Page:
Felicity Huffman's Slap On The Wrist Exemplifies Wealth And Racial Inequities

What happens when you're convicted of bribing someone $15,000 to fudge your daughter's SAT scores?

Perhaps it all depends on your net worth.

If you're a white wealthy Hollywood celebrity, you get a sympathetic writeup in People magazine.

And a prison sentence--

A whopping 14 days.

On Friday, actress Felicity Huffman became the first parent in the “Operation Varsity Blues” case to be sentenced for paying $15,000 for a proctor to correct her daughter’s standardized test scores.

The story broke in March when it was discovered Huffman, Lori Loughlin, and dozens of others bribed college coaches and insiders at testing centers $200,000 to $6.5 million to guarantee their children admission into some of the nation’s most elite schools, including Yale, Stanford, Georgetown, UCLAUniversity of Southern California, and Wake Forest University, in what FBI special agent Joseph R. Bonavolonta described as “a sham that strikes at the core of the college admissions process.”

But Huffman, Loughlin, and the other one-percenters complicit in contracting with consultant William “Rick” Singer are merely exploiting a system that has been rigged in their favor for decades.

Imagine they weren't rich.

Or white.

Would they have received the same or at least a similar sentence?

When the case opened earlier this year, U.S. attorney for the District of Massachusetts, Andrew Lelling, stated in a press conference:

“These parents are a catalog of wealth and privilege. Based on the charges unsealed today, all of them knowingly conspired with Singer and others to…buy their children’s admission to elite schools through fraud.”

Prosecutors wrote in Huffman's sentencing memo on Friday:

"In the context of this case, neither probation nor home confinement (in a large home in the Hollywood Hills with an infinity pool) would constitute meaningful punishment or deter others from committing similar crimes. Even a fine at the high end of the applicable Guidelines range would amount to little more than a rounding error for a defendant with a net worth measured in the tens of millions of dollars."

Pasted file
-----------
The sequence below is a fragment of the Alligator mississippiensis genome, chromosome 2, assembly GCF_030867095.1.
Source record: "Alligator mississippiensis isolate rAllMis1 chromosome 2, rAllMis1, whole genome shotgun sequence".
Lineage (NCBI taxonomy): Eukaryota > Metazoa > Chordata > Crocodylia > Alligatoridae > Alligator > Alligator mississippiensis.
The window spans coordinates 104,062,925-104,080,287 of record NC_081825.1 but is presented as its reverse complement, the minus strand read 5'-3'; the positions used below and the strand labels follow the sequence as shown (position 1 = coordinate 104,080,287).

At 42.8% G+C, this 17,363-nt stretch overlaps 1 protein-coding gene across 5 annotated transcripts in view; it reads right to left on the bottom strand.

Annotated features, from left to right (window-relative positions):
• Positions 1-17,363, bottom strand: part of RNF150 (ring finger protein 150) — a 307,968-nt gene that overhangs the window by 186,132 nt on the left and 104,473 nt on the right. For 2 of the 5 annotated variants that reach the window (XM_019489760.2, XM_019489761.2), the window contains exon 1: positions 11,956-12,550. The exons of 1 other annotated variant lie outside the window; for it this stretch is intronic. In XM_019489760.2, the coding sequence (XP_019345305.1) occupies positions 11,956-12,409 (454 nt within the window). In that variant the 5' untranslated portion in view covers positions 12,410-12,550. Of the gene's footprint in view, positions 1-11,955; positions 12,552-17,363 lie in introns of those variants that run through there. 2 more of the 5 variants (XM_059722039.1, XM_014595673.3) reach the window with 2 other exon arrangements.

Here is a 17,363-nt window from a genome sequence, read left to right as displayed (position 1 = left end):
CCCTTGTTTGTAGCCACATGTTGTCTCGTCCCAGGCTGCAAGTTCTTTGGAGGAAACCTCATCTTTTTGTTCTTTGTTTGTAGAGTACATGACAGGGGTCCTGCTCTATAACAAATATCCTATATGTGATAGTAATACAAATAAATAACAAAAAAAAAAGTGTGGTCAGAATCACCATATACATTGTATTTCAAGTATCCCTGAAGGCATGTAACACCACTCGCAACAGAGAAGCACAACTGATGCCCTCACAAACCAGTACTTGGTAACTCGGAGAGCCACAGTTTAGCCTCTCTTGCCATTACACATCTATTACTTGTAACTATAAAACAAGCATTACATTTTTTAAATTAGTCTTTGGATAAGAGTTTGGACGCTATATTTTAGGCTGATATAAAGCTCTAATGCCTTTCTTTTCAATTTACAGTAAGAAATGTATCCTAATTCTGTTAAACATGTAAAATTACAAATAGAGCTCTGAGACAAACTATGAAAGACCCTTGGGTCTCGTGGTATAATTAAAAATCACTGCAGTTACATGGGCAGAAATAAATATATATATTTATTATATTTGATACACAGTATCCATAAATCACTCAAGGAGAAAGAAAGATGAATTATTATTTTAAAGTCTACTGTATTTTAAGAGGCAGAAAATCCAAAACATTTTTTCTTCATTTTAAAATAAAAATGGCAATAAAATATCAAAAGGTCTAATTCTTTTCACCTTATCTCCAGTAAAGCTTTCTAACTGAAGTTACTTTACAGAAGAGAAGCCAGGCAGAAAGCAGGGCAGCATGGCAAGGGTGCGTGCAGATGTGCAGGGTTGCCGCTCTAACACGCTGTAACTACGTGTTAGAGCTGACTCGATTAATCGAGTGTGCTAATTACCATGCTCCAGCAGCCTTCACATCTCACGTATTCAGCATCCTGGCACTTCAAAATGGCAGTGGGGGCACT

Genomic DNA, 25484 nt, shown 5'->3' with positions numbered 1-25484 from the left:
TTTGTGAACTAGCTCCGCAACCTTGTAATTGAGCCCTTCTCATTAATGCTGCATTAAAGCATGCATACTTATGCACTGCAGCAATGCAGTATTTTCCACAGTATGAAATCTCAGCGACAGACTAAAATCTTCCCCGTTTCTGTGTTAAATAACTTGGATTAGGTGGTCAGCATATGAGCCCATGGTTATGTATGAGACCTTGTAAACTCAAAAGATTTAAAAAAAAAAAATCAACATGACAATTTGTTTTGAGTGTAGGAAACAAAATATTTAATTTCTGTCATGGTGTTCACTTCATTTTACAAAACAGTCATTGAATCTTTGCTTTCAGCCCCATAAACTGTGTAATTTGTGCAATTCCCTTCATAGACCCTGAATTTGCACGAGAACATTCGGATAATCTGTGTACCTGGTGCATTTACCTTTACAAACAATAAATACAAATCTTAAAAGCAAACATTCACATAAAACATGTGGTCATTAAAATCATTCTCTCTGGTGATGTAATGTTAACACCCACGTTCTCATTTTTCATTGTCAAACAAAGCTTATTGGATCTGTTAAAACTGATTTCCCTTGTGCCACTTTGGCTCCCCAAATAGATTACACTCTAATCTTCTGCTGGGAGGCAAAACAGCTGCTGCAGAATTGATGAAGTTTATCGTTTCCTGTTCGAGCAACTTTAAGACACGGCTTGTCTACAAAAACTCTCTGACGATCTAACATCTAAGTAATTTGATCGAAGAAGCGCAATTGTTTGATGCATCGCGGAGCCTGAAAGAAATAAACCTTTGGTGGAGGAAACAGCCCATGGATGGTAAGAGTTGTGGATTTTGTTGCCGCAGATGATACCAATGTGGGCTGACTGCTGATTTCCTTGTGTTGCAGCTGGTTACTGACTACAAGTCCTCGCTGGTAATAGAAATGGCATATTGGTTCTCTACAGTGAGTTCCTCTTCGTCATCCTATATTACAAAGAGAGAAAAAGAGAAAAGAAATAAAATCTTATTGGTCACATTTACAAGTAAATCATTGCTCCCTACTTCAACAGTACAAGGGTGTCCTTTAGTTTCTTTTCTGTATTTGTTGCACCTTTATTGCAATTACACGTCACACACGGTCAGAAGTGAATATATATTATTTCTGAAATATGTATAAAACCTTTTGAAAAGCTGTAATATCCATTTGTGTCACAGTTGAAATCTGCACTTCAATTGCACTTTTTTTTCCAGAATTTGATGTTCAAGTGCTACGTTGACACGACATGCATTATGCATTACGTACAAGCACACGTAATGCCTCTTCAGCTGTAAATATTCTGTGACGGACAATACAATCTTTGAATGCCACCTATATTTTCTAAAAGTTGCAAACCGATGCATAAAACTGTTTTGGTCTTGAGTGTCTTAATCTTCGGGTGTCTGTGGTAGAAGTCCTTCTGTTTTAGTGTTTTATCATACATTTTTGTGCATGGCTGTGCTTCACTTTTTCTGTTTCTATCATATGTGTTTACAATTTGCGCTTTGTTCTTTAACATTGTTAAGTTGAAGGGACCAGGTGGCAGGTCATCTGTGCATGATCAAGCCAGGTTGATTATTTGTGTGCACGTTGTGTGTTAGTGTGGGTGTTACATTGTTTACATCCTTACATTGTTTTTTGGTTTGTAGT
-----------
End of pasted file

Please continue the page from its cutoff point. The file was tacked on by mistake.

Huffman's attorneys argued they didn't feel lengthy prison time was appropriate due to this being her first offense; instead, Huffman is going to serve one year of probation, 250 hours of community service, and a pay a $20,000 fine.

Harvard Graduate School of Education faculty member and author of The Privileged Poor: How Elite Colleges Are Failing Disadvantaged Students asserts Huffman's sentence demonstrates a racial bias, and feels, because of intent, all parents complicit in the scam should serve time regardless of how much they paid to cheat.

He stated:

"We are not trying to decipher, 'Oh you only paid $15,000 so you should get 15 days. Well, you paid $6.8 million, well you should get five years.' They all did the exact same thing. If this was a drug case, they would do a RICO charge so quickly because they don't care that you were the top dog or the corner boy, they would want you in jail for as long as possible."

Prosecutors alluded to the case involving Kelley Williams-Bolar, an Ohio African-American single mother sentenced in 2011 to five years in prison for using her father's address so her two daughters could attend the Copley-Fairlawn school district with better educational standards instead of the Akron school district.

Huffman got caught.

But her "punishment" is nothing more than a slap on the wrist.